A software application, SIST, has been developed for the simulation of the video at the output of a thermal imager. The approach offers a more suitable representation than current identification (ID) range predictors do: the end user can
evaluate the adequacy of a virtual camera as if he was using it in real operating conditions. In particular, the ambiguity in the interpretation of ID range is cancelled. The application also allows for a cost-efficient determination of the optimal design of an imager and of its subsystems without over- or under-specification: the performances are known early in the development cycle, for targets, scene and environmental conditions of interest. The simulated image is also a powerful method for testing processing algorithms. Finally, the display, which can be a severe system limitation, is also fully
considered in the system by the use of real hardware components. The application consists in Matlab<sup>tm</sup> routines that
simulate the effect of the subsystems atmosphere, optical lens, detector, and image processing algorithms. Calls to
MODTRAN® for the atmosphere modeling and to Zemax for the optical modeling have been implemented. The realism of the simulation depends on the adequacy of the input scene for the application and on the accuracy of the subsystem
parameters. For high accuracy results, measured imager characteristics such as noise can be used with SIST instead of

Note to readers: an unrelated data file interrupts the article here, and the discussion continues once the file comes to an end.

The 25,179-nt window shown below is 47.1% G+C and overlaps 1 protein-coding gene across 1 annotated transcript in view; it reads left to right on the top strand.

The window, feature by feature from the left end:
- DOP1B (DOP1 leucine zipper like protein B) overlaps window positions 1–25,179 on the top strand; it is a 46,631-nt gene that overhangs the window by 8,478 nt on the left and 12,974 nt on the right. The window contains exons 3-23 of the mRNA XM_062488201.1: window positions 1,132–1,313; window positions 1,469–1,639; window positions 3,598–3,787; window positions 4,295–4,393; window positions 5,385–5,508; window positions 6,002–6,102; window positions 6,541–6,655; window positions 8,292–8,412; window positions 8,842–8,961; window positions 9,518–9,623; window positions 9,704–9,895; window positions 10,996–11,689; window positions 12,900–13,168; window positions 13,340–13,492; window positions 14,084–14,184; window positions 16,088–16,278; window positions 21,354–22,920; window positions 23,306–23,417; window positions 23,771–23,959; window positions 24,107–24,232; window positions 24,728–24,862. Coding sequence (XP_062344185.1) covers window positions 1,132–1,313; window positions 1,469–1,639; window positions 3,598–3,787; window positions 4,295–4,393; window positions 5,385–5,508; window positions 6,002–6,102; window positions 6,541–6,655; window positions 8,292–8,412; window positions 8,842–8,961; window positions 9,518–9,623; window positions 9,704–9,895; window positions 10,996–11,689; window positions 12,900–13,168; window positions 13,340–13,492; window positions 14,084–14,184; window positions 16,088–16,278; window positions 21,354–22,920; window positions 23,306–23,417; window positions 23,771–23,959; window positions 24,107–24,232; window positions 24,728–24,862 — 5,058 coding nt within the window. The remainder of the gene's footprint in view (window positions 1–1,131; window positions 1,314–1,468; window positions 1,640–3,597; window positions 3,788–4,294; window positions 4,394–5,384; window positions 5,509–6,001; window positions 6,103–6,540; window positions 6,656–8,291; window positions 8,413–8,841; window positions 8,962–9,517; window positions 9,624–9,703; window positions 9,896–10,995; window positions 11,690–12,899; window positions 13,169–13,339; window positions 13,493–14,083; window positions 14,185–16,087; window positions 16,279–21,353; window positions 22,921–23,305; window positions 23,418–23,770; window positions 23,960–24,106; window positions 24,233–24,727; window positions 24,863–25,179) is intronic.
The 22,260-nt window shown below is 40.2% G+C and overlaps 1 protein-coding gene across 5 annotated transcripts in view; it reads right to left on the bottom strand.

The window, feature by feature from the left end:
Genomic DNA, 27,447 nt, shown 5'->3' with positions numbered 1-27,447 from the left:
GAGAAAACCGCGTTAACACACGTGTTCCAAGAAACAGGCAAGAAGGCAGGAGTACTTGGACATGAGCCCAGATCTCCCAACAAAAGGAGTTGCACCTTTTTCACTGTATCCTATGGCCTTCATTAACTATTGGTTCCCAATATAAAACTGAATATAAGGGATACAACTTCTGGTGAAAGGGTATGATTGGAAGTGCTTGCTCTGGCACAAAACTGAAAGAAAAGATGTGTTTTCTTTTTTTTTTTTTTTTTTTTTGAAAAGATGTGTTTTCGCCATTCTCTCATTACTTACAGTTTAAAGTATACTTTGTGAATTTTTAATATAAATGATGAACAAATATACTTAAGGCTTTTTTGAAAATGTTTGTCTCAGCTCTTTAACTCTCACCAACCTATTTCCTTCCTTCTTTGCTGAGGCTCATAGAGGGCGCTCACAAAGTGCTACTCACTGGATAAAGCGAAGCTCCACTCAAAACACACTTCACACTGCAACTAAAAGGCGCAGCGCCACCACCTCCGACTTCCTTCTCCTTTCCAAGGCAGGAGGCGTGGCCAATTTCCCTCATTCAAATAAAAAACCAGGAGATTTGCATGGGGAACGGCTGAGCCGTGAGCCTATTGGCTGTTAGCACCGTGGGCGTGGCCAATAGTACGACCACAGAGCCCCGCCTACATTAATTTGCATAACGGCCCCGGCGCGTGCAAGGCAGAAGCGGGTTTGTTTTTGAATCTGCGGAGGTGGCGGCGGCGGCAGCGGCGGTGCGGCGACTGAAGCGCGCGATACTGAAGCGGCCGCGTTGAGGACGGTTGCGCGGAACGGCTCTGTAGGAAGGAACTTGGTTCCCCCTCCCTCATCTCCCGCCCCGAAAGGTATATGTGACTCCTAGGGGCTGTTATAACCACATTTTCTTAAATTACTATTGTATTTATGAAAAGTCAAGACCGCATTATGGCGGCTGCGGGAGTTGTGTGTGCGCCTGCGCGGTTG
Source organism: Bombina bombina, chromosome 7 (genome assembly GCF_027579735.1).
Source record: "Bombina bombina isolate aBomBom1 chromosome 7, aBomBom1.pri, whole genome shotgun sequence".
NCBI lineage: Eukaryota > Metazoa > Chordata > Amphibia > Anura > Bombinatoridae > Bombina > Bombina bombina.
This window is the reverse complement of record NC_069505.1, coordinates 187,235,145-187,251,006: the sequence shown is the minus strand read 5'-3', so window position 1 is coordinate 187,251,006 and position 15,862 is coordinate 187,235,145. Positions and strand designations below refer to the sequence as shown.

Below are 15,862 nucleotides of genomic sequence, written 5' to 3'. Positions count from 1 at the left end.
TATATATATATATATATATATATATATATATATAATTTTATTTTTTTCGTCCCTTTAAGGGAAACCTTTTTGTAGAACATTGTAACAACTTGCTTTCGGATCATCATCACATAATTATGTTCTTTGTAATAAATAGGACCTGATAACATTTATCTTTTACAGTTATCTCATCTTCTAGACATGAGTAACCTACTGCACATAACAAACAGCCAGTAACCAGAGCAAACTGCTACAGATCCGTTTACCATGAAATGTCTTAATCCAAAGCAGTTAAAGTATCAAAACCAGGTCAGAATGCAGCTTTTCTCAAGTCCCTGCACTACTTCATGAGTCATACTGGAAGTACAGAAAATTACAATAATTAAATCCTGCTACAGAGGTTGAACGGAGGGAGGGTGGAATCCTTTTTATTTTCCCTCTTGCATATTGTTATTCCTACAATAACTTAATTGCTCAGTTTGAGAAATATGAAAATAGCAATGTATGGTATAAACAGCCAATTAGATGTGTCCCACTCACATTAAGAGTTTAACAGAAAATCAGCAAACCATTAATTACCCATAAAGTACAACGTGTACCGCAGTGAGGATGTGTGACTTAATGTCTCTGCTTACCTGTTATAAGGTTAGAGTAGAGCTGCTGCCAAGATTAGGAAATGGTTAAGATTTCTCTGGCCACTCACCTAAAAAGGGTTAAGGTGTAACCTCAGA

less accurate models. The ID ranges of potential imagers were assessed for various targets, backgrounds and atmospheric conditions. The optimal specifications for an optical design were determined by varying the Seidel aberration coefficients to find the worst MTF that still respects the desired ID range.
In order to efficiently digitize the 3-D shape of objects in applications such as quality control, reverse engineering and inspection, a flexible system based on a portable range sensor coupled to an optical tracking device has been developed. The hand-held range sensor can be moved freely in space without the constraint on motion imposed by a translation or rotation system. An optical tracking device synchronized with the sensor is used to compute the sensor's orientation and location in real-time. The optical tracking and the integration of a 3-D range sensor with a positioning device for manual scanning constitute the two major challenges of the proposed system. This paper first presents the range sensor and the optical tracking system. The main aspects including the calibration approach and the sensor integration are described in the following sections. An error analysis has been conducted to predict the expected results. Finally, experimental results are presented to validate the overall system.